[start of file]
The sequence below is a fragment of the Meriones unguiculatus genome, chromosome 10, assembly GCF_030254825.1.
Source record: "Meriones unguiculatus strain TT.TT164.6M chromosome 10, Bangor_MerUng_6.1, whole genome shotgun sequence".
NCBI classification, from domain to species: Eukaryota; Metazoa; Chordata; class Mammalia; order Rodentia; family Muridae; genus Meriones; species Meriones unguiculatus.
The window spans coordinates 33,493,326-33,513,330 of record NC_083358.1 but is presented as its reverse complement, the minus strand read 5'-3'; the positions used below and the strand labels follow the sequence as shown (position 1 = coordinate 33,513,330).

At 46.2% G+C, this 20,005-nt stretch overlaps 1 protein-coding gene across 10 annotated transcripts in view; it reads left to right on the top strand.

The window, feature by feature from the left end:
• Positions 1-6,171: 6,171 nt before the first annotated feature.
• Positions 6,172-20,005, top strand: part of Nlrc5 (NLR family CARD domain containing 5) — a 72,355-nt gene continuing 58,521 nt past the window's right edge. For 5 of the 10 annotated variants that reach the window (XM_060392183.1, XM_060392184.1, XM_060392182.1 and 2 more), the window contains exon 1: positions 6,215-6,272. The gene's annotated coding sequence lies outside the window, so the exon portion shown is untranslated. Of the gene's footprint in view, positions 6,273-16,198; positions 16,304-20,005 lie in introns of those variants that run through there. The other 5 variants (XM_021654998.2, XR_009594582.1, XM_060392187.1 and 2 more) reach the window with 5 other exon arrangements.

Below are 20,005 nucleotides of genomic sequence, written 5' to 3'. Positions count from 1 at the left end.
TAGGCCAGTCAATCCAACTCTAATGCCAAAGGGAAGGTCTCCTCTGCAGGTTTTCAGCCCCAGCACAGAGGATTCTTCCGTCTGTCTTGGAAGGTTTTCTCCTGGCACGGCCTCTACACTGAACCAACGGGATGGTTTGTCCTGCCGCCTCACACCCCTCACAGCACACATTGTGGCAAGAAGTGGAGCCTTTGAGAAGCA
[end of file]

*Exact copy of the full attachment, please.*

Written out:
The sequence below is a fragment of the Meriones unguiculatus genome, chromosome 10, assembly GCF_030254825.1.
Source record: "Meriones unguiculatus strain TT.TT164.6M chromosome 10, Bangor_MerUng_6.1, whole genome shotgun sequence".
NCBI classification, from domain to species: Eukaryota; Metazoa; Chordata; class Mammalia; order Rodentia; family Muridae; genus Meriones; species Meriones unguiculatus.
The window spans coordinates 33,493,326-33,513,330 of record NC_083358.1 but is presented as its reverse complement, the minus strand read 5'-3'; the positions used below and the strand labels follow the sequence as shown (position 1 = coordinate 33,513,330).

At 46.2% G+C, this 20,005-nt stretch overlaps 1 protein-coding gene across 10 annotated transcripts in view; it reads left to right on the top strand.

The window, feature by feature from the left end:
• Positions 1-6,171: 6,171 nt before the first annotated feature.
• Positions 6,172-20,005, top strand: part of Nlrc5 (NLR family CARD domain containing 5) — a 72,355-nt gene continuing 58,521 nt past the window's right edge. For 5 of the 10 annotated variants that reach the window (XM_060392183.1, XM_060392184.1, XM_060392182.1 and 2 more), the window contains exon 1: positions 6,215-6,272. The gene's annotated coding sequence lies outside the window, so the exon portion shown is untranslated. Of the gene's footprint in view, positions 6,273-16,198; positions 16,304-20,005 lie in introns of those variants that run through there. The other 5 variants (XM_021654998.2, XR_009594582.1, XM_060392187.1 and 2 more) reach the window with 5 other exon arrangements.

Below are 20,005 nucleotides of genomic sequence, written 5' to 3'. Positions count from 1 at the left end.
TAGGCCAGTCAATCCAACTCTAATGCCAAAGGGAAGGTCTCCTCTGCAGGTTTTCAGCCCCAGCACAGAGGATTCTTCCGTCTGTCTTGGAAGGTTTTCTCCTGGCACGGCCTCTACACTGAACCAACGGGATGGTTTGTCCTGCCGCCTCACACCCCTCACAGCACACATTGTGGCAAGAAGTGGAGCCTTTGAGAAGCA